How many lives would be saved if firefighters could see right into buildings?
Until recently, few but the U.S. military and certain SWAT teams had radar equipment that could locate people through walls. Now an Israeli startup called Camero is marketing a version of the technology to police, fire, and rescue teams.
The saver... Camero's device, the Xaver (pronounced "saver") 800, emits an ultra-wideband signal that travels through plaster, brick, and even reinforced concrete. It then calculates the distance and orientation of everything on the other side--people, furniture, weapons--in real time.
"A rescue worker can locate trapped people in a matter of seconds," says Camero CEO Aharon Aharon. Dense walls reduce Xaver's maximum viewing distance of 26 feet, but Aharon predicts that within five years, new technology will enable the device to see as far as 300 feet into a building.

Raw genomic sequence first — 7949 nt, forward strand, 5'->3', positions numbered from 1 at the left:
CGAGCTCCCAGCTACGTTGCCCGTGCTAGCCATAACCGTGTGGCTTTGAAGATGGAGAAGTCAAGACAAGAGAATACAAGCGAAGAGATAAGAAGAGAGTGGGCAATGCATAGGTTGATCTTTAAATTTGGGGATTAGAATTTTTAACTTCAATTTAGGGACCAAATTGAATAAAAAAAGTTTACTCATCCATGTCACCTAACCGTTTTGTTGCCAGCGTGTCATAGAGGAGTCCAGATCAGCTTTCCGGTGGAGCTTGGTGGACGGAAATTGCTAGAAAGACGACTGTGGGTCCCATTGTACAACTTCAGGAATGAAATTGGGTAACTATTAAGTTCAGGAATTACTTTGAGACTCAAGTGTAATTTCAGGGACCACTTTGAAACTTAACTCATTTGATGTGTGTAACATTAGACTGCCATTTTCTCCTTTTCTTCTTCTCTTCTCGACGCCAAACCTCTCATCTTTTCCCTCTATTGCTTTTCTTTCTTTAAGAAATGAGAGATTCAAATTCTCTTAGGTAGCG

Camero isn't the only company trying to commercialize X-ray vision. Alabama-based Time Domain sells a $33,000 gadget called RadarVision2 that displays moving objects as radarlike blips. But the Xaver pieces together a full three-dimensional image of each person it locates. (more)
This, and other postcards, predicting the future in the year 2000, were produced by Hildebrands, a leading German chocolate company of the time as a give-a-way item. (more)